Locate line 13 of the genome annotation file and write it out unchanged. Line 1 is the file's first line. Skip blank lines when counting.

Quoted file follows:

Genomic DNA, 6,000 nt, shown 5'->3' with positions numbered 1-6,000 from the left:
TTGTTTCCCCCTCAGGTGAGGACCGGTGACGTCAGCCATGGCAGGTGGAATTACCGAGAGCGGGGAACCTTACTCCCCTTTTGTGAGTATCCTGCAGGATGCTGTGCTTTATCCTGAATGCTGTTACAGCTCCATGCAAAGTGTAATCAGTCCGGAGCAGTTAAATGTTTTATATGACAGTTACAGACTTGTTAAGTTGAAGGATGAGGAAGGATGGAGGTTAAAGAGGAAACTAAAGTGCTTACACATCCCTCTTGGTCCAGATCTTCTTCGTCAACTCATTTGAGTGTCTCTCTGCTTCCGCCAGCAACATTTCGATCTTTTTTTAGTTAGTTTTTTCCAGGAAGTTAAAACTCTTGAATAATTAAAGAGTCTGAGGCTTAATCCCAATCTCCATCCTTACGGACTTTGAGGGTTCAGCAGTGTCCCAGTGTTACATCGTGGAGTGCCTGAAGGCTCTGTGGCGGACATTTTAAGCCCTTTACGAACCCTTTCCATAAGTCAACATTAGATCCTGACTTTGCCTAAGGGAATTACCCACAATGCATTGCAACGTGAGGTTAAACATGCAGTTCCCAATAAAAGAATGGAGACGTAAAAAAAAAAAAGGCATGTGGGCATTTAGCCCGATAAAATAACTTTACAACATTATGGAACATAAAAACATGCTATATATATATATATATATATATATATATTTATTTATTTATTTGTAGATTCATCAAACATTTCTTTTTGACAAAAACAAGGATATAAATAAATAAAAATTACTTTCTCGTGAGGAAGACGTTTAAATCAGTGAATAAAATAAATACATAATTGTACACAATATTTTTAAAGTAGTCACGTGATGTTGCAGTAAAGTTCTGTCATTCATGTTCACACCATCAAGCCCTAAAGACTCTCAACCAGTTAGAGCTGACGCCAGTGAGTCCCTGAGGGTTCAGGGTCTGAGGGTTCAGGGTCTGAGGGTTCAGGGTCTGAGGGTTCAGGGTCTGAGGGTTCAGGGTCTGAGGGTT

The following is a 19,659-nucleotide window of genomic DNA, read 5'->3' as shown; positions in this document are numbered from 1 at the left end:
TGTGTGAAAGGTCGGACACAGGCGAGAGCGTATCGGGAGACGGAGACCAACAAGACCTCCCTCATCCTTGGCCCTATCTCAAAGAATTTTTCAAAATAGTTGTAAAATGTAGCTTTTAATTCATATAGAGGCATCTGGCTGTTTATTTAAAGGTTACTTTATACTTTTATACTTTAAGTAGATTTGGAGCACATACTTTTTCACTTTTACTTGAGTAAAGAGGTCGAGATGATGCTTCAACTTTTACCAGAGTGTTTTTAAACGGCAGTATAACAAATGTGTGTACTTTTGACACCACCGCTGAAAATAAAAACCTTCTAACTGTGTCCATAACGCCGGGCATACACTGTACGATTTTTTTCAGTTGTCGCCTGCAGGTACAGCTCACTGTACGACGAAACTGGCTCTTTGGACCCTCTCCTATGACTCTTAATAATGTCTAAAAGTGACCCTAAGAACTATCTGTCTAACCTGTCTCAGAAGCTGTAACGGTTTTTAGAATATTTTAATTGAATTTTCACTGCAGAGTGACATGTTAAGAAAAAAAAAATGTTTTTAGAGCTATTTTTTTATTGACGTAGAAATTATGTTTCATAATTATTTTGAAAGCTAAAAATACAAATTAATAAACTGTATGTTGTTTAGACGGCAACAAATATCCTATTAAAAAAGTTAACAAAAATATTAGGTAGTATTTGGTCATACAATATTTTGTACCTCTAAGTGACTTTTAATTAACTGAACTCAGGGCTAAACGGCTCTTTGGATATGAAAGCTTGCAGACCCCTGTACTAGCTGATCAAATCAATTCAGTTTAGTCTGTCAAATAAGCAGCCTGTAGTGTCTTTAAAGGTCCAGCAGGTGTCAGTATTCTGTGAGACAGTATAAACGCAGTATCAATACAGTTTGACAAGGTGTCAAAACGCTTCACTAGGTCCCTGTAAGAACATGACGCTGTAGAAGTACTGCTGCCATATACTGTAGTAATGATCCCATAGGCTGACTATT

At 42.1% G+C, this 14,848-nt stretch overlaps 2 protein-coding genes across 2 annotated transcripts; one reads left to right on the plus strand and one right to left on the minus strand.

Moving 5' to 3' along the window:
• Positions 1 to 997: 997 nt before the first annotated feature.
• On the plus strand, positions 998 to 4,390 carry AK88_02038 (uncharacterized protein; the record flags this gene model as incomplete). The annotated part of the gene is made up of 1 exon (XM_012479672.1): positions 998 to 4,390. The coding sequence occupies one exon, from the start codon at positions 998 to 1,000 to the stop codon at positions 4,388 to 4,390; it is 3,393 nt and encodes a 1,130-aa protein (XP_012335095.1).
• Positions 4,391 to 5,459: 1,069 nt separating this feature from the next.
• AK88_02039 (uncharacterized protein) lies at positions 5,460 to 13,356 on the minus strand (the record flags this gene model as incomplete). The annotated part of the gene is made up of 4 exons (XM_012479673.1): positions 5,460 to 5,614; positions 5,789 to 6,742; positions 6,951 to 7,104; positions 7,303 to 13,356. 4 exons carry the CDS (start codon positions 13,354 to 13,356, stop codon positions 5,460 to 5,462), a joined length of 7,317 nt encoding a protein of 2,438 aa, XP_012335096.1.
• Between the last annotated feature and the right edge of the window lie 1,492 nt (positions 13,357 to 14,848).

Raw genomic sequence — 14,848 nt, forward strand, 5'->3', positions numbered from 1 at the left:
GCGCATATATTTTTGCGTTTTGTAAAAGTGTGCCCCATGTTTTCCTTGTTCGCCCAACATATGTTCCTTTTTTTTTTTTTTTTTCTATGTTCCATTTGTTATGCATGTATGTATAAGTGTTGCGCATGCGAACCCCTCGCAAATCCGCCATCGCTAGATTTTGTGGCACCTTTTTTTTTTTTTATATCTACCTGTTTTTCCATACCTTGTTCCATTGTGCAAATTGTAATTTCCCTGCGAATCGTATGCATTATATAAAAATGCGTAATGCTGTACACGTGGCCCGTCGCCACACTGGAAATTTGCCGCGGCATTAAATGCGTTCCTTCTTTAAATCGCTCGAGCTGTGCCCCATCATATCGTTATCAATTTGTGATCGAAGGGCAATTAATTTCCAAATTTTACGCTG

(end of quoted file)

GCGCATATATTTTTGCGTTTTGTAAAAGTGTGCCCCATGTTTTCCTTGTTCGCCCAACATATGTTCCTTTTTTTTTTTTTTTTTCTATGTTCCATTTGTTATGCATGTATGTATAAGTGTTGCGCATGCGAACCCCTCGCAAATCCGCCATCGCTAGATTTTGTGGCACCTTTTTTTTTTTTTATATCTACCTGTTTTTCCATACCTTGTTCCATTGTGCAAATTGTAATTTCCCTGCGAATCGTATGCATTATATAAAAATGCGTAATGCTGTACACGTGGCCCGTCGCCACACTGGAAATTTGCCGCGGCATTAAATGCGTTCCTTCTTTAAATCGCTCGAGCTGTGCCCCATCATATCGTTATCAATTTGTGATCGAAGGGCAATTAATTTCCAAATTTTACGCTG